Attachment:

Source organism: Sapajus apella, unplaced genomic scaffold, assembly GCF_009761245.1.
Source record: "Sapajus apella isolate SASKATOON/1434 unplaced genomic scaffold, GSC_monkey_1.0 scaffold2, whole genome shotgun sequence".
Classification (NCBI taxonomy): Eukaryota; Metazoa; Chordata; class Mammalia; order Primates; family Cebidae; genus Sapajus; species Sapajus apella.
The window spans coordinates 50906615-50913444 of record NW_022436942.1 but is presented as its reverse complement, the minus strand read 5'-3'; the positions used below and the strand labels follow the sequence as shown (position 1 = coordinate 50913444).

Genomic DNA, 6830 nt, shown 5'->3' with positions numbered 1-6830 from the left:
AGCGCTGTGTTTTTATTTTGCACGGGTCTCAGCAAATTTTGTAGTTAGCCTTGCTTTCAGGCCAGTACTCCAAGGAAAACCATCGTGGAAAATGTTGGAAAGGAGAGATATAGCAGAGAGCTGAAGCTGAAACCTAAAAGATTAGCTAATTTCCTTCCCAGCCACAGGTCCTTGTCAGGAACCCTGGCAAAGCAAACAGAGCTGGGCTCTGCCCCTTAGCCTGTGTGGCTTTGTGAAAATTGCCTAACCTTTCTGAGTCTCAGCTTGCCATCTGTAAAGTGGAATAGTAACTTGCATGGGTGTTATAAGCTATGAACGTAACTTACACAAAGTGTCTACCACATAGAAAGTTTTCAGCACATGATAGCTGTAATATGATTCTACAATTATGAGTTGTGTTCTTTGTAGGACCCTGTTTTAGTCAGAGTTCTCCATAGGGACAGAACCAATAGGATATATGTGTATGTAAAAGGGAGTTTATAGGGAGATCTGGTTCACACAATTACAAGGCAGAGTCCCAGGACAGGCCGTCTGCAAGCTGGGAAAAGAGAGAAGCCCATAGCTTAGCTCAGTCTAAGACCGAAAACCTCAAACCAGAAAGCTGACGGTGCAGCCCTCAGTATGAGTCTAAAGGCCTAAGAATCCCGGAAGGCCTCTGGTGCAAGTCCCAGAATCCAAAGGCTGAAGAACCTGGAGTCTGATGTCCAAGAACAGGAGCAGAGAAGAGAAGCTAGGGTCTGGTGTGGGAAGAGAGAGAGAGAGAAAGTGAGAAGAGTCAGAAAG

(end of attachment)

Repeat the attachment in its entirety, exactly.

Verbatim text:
Source organism: Sapajus apella, unplaced genomic scaffold, assembly GCF_009761245.1.
Source record: "Sapajus apella isolate SASKATOON/1434 unplaced genomic scaffold, GSC_monkey_1.0 scaffold2, whole genome shotgun sequence".
Classification (NCBI taxonomy): Eukaryota; Metazoa; Chordata; class Mammalia; order Primates; family Cebidae; genus Sapajus; species Sapajus apella.
The window spans coordinates 50906615-50913444 of record NW_022436942.1 but is presented as its reverse complement, the minus strand read 5'-3'; the positions used below and the strand labels follow the sequence as shown (position 1 = coordinate 50913444).

Genomic DNA, 6830 nt, shown 5'->3' with positions numbered 1-6830 from the left:
AGCGCTGTGTTTTTATTTTGCACGGGTCTCAGCAAATTTTGTAGTTAGCCTTGCTTTCAGGCCAGTACTCCAAGGAAAACCATCGTGGAAAATGTTGGAAAGGAGAGATATAGCAGAGAGCTGAAGCTGAAACCTAAAAGATTAGCTAATTTCCTTCCCAGCCACAGGTCCTTGTCAGGAACCCTGGCAAAGCAAACAGAGCTGGGCTCTGCCCCTTAGCCTGTGTGGCTTTGTGAAAATTGCCTAACCTTTCTGAGTCTCAGCTTGCCATCTGTAAAGTGGAATAGTAACTTGCATGGGTGTTATAAGCTATGAACGTAACTTACACAAAGTGTCTACCACATAGAAAGTTTTCAGCACATGATAGCTGTAATATGATTCTACAATTATGAGTTGTGTTCTTTGTAGGACCCTGTTTTAGTCAGAGTTCTCCATAGGGACAGAACCAATAGGATATATGTGTATGTAAAAGGGAGTTTATAGGGAGATCTGGTTCACACAATTACAAGGCAGAGTCCCAGGACAGGCCGTCTGCAAGCTGGGAAAAGAGAGAAGCCCATAGCTTAGCTCAGTCTAAGACCGAAAACCTCAAACCAGAAAGCTGACGGTGCAGCCCTCAGTATGAGTCTAAAGGCCTAAGAATCCCGGAAGGCCTCTGGTGCAAGTCCCAGAATCCAAAGGCTGAAGAACCTGGAGTCTGATGTCCAAGAACAGGAGCAGAGAAGAGAAGCTAGGGTCTGGTGTGGGAAGAGAGAGAGAGAGAAAGTGAGAAGAGTCAGAAAG